This arrangement drives a stable current across resistor R5 of FIG. 5. Resistor R5 is constructed of a suitable material having a resistance that varies with temperature in a known way. The basis for selecting the resistance value R5 for resistor R5 is as follows. In general. for a resistor Rn having a resistance Rn and having a drift coefficient DRIFTn, in parts per million per degree Celsius (ppm/ C.), the dependence of Rn on temperature T in degrees Celsius, relative to a reference temperature of 25 C., can be expressed as:
Rn(T)=Rn(25)+RnDRIFTn(T−25)  Eq.(1)
In general, for a typical CMOS process, DRIFTn for polysilicon resistors may be approximately 800 ppm/ C., and for metal resistors may be 3000 ppm/ C. Thus, a current In through resistor Rn due to a voltage V across it, may be expressed as:
In(T)=V/Rn(T)=(V/Rn(25))(1/(1+DRIFTn(T−25)))  Eq.(2)
This equation may be linearized using a Taylor expansion around T=25 C. If only the first two terms of the Taylor series are kept, the approximate temperature dependence of Iref becomes:
In(T)=C 1(1+A 1(T−25))  Eq.(3)
where C1 and A1 are Taylor series coefficients depending on V, Rn(25) and DRIFTn. Specifically, C1=V/Rn(25), and A1=−DRIFTn/(676C1).

Referring now to FIG. 5, and applying the above principles, the current IOUTd from drift DAC 101 can be expressed as:
IOUTd(T)=aC 1(1+A 1((T−25)),  Eq.(4)
where a is the digital code applied to drift DAC 101. Referring back now to FIG. 4, assuming that the offset DAC 2 uses the architecture shown in FIG. 5, and again based on resistor R5 having a resistance R5 and having a drift coefficient DRIFT5, IOUT from offset DAC 101 can be expressed in ppm/ C. by Taylor series expansion as:
IOUT(T)=bC 2(1+A 1((T−25)),  Eq.(5)
where b is the digital code applied to offset DAC 2, and where C2 and A2 are Taylor series coefficients depending on V, R5′(25) and DRIFT5′, where R5′ and DRIFT5′ are the resistance value and drift coefficient of the counterpart resistor R5′ (not shown) in offset DAC 2 to resistor R5 in drift DAC 101. Specifically, C2=V/R5′(25), and A2=−DRIFT5′/(676C2).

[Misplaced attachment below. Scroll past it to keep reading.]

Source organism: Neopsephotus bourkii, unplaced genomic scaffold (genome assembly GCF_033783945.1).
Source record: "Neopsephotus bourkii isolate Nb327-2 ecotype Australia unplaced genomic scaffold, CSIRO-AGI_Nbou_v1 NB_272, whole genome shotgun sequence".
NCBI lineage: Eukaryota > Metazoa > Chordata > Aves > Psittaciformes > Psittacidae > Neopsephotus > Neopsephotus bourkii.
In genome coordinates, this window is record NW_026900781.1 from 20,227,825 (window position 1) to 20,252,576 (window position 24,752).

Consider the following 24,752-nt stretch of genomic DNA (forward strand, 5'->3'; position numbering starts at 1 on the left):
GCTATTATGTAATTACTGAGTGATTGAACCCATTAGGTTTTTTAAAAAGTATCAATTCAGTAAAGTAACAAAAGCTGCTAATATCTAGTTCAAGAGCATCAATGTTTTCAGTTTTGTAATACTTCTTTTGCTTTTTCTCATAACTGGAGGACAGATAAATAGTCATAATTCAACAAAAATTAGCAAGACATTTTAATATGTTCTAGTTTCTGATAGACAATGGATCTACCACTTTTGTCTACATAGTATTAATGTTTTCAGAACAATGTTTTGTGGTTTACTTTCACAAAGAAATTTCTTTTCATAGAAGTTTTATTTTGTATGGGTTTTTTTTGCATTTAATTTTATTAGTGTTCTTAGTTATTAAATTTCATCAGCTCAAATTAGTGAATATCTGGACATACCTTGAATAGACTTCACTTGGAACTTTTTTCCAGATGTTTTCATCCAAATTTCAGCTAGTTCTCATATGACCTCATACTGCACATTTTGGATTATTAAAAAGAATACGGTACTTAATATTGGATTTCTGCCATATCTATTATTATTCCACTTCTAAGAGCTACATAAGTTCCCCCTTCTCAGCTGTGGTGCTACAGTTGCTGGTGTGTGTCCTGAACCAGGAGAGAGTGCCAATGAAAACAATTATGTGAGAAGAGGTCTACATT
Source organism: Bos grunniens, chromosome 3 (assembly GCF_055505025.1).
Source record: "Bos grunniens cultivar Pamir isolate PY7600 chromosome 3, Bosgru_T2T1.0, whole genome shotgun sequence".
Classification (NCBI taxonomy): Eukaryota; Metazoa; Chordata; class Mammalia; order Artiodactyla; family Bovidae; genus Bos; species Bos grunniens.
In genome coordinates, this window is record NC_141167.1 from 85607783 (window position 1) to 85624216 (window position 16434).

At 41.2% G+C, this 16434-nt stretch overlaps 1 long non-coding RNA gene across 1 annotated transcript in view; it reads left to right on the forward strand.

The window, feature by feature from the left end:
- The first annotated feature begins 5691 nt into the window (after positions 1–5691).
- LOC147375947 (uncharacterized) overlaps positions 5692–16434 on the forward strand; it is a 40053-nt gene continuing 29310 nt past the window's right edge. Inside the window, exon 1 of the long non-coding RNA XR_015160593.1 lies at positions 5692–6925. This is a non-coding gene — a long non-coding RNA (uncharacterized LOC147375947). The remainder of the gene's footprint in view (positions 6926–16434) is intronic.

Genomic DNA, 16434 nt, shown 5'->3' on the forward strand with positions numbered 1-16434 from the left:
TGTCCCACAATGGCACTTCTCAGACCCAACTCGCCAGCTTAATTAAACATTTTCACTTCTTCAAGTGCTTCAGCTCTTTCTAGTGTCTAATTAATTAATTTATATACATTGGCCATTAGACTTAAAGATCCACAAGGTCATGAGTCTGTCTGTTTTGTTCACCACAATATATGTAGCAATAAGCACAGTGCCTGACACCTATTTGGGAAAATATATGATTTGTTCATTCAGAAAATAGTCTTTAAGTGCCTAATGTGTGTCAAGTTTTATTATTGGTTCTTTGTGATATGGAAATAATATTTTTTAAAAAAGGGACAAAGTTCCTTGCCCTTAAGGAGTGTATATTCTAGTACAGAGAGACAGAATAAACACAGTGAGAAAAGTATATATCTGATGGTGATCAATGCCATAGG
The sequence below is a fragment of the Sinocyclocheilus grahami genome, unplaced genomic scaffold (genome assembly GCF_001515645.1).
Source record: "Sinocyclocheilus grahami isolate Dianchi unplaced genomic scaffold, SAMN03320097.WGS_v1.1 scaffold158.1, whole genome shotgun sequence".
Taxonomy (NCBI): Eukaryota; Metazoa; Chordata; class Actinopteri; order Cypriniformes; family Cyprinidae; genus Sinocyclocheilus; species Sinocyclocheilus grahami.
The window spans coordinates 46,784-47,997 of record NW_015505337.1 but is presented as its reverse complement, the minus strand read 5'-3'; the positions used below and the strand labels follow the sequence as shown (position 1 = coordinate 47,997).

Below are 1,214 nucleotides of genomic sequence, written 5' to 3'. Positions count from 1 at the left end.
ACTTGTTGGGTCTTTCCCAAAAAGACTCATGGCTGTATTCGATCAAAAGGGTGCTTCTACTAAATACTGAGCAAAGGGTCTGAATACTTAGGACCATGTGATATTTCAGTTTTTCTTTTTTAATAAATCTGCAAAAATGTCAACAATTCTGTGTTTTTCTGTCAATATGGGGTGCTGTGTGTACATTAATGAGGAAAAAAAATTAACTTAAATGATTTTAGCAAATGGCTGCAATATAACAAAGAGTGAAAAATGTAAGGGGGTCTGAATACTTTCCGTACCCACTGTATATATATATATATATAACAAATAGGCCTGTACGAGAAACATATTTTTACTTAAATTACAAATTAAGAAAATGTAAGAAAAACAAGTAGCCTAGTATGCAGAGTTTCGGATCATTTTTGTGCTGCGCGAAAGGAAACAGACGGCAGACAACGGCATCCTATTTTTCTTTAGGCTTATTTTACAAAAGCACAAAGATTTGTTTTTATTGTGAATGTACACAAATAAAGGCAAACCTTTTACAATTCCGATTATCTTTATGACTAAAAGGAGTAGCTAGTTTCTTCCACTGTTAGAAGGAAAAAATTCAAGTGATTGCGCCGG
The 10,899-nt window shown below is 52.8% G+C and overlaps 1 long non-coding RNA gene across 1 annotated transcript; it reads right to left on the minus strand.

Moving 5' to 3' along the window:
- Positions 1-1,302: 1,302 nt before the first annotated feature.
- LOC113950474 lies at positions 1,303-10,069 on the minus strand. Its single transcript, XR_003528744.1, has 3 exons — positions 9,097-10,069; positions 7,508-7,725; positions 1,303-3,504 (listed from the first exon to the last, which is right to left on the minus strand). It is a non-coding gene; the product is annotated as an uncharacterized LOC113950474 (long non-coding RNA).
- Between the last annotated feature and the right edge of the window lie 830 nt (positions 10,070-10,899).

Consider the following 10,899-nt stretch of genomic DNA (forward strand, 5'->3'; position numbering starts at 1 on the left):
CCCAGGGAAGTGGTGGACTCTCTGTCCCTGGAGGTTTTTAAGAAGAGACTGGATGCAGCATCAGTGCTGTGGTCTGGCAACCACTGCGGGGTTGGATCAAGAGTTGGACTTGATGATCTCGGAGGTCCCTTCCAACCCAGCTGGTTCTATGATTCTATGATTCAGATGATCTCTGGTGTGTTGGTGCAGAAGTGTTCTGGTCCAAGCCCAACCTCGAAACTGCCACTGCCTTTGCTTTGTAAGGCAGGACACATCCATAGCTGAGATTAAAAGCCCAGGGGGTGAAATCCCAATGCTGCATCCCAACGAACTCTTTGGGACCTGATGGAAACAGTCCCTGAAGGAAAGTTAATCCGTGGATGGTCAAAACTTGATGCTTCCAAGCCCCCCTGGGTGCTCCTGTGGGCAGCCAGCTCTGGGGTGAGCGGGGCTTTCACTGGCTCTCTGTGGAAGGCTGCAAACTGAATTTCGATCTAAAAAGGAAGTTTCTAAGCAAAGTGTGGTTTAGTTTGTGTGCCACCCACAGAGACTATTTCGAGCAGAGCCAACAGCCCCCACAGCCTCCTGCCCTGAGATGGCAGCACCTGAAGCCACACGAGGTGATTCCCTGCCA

Now, applying these principles, to correct for the offset error M at T=25 C., one must apply:
b=(aC 1+M)/C 2  Eq.(6)
is applied to Drift DAC 101. Therefore, an offset error M of Op-Amp 100 may be corrected provided there is a code b satisfying Equation (6) for any value a. Substituting Equation (6) into Equation (5) and subtracting IOUTd from IOUT yields:
IOUTd−IOUT=((aC 1A 1)−(aC 1A 2)−(MA 2))(T−25) −M.  Eq.(7)
Equation (7) shows that the offset error M is corrected at 25 C., with the code a controlling the temperature drift compensation. For an Op-Amp 100 that has a drift characteristic of D Volts/ C., the cancellation factor −D may be expressed as:
−D=((aC 1 A 1)−
(aC 1 A 2)−
(MA 2))  Eq.(8)
or
a=(D−MA 2)/(C 1(A 2A 1)).  Eq.(9)
Therefore, the offset of Op-Amp 100 at 85 C. may be measured and stored on a chip including the Op-Amp 100, offset DAC 2 and Drift DAC 101. At 25 C., the test can be repeated and both the offset at 25 C., i.e., M, and the drift per degree C., i.e., D, can be measured, where:
D=(M(85)−M(25))/(85−25).  Eq.(10)
Once the values M and D are measured, then the codes b and a for simultaneously canceling the offset and drift, respectively, may be expressed as:
a=(D−MA 2)/(C 1
(A 2A 1)),  Eq.(11)
and
b=(aC 1+M)/C 2.  Eq.(12)
From Equation (9) it can be seen that resistors R5 and R5′ are preferably not made of the same material, since they must have different drift characteristics.

The

Now, it was mentioned above that when the drift compensated compensating currents ioffsetd+ and ioffsetd− are selected for optimum drift compensation and applied to Op-Amp 100, a residual offset may remain, and that in order to compensate for this residual offset, a further offset compensation may be provided, as shown in FIG. 4, by dividing resistor R1 into resistors R3 and R4, and connecting a conventional, programmable current source 102 providing current Ioff to the node connecting resistors R3 and R4. These resistors may be constructed of polysilicon, or any single type of resistor, as is the feedback resistor R2, which causes the gain factor to remain stable with temperature. The resulting compensation, for a gain-of-two, noninverting op-amp, can be expressed as: